Boca Raton, FL (PRWEB) August 3, 2004
ÂYou can encourage your staff to deliver excellent customer service until the cows come home, and you can buy a top-of-the-line CRM system. But if your organization isn't clear on its values Â on what it stands for - youÂll very likely undermine your efforts,Â says Customer Care Coach JoAnna Brandi.
Brandi, a Florida-based expert on customer care and loyalty, asserts that for employees to be fully empowered to consistently create customer experiences that foster loyalty, they must understand and live the organizationÂs values Â what they are, and how they show up in employee behaviors. Values provide a valuable framework for the day-to-day choices employees make and actions they take toward organizational goals.
She explains, ÂUnifying values are the blueprints that drive an organization's culture. If employees know that ÂexcellenceÂ is an organizational value, they will make more choices toward that end. If 'teamworkÂ is a corporate value, theyÂre more likely to make choices and take actions with the teamÂs best interests in mind.Â In addition, she says that values:
- Make it easier for employees to figure out how to Âdo the right thingÂ
- Foster strong feelings of personal effectiveness and pride
- Facilitate consensus about goals and understanding about job expectations
- Reduce levels of job stress and tension
- Provide a sense of order without imposing ÂrulesÂ
- Promote high levels of company loyalty
Brandi says one of the biggest mistakes companies make is believing that they're already living the values they feature in public relations and marketing materials. ÂThereÂs often a huge gap between the values organizations say they have, and the values theyÂd like to have or are actually living.Â
To close that gap, she offers the following steps for defining, refining and reinforcing organizational values:
1) Brainstorm, explore and clarify organizational values. Give everyone a clear, common everyday understanding of how you define your values and what they look like in daily behavior. Just using words like ÂintegrityÂ or ÂbalanceÂ is not enough since everyone has their own definition of what words mean. Says Brandi, ÂThe time it takes to zero in on what your organization is really about is well worth it.Â
2) To achieve or maintain your competitive edge, make sure your values are Âcustomer-focused.Â This means youÂve taken the time to look at what your customers value, and usually requires an Âoutside-inÂ view of your organization. Spend some time truly understanding what the customer expects from you, what their goals and dreams are and how they feel about doing business with you.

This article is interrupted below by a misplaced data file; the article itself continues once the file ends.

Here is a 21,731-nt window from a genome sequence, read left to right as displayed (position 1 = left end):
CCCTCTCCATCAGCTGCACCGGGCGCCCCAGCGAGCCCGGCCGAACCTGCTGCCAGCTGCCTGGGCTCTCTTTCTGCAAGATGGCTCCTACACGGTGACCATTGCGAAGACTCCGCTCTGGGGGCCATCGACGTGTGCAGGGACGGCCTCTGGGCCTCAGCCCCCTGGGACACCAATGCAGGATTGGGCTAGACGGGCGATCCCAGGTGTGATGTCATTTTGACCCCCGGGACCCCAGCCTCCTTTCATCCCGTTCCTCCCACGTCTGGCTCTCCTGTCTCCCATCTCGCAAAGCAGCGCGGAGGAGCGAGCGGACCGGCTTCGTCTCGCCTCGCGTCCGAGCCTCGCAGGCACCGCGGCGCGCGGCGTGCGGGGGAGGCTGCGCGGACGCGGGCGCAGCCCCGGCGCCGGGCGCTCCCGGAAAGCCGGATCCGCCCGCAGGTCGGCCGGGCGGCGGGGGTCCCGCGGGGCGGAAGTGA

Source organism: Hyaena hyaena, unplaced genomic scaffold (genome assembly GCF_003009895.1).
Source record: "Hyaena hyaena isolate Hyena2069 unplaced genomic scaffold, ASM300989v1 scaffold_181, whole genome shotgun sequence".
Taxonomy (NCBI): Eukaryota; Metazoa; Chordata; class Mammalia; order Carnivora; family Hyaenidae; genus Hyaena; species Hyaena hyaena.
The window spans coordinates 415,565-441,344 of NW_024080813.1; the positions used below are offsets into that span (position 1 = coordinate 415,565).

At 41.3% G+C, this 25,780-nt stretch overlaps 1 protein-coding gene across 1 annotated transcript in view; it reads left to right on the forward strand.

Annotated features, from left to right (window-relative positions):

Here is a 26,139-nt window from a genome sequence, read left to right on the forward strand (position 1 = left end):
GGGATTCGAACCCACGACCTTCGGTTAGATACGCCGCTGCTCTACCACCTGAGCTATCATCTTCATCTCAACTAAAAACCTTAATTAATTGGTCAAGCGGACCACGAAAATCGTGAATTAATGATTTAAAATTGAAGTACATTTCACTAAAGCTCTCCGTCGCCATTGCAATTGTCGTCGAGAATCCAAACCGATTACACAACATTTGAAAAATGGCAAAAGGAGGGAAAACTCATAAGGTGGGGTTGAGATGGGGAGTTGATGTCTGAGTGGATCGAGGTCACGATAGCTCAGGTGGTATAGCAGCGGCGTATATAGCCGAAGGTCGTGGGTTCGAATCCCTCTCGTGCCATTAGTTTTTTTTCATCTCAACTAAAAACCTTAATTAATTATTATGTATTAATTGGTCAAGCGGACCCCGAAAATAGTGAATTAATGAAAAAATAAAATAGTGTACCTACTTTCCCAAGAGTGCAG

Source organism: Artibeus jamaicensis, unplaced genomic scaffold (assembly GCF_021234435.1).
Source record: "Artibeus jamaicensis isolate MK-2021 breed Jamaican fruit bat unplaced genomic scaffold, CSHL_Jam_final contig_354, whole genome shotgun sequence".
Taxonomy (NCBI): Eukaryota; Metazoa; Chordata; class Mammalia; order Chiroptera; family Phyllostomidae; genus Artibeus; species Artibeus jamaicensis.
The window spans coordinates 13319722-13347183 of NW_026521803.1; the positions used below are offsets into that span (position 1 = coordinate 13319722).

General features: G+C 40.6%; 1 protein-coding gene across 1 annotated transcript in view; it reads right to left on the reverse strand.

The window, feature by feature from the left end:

3) Give each and every employee the opportunity to uncover his or her personal values. Why? Research shows that even if personal values are not in sync with corporate values, employees who are clear on what their own personal values are tend to be more engaged in and committed to their work.
4) Reinforce values. Make sure theyÂre an integral part of your hiring, orientation and ongoing training programs. Management should consciously model organizational values, and encourage and praise staff members when they exhibit behaviors that support them.
5) Revisit values regularly to determine if they still make sense, or if changes may be necessary.
The bottom line: Brandi says that companies that live by their values and keep customers more easily create profits. She explains, ÂTodayÂs more cynical, demanding customers are looking for companies that are driven by their values - not just their profit motives. Organizations that know and live their values tend to create great places to work for and to do business with. They enjoy healthy profits as a result of their customers returning to buy more, with their friends and colleagues in tow.Â
To obtain her special report, "Making the Intangible Tangible: Identify Your Values & Transform Them Into Action!" visit http://www.customercarecoach.com/public/values_report.asp. There is a $39 fee for the report, which features a process for identifying and defining values and the behaviors that support them. The Customer Care CoachÂ® is a customer service training program for managers. For more information, visit http://www.customercarecoach.com/welcome.asp or contact Tracey Paradiso at firstname.lastname@example.org.
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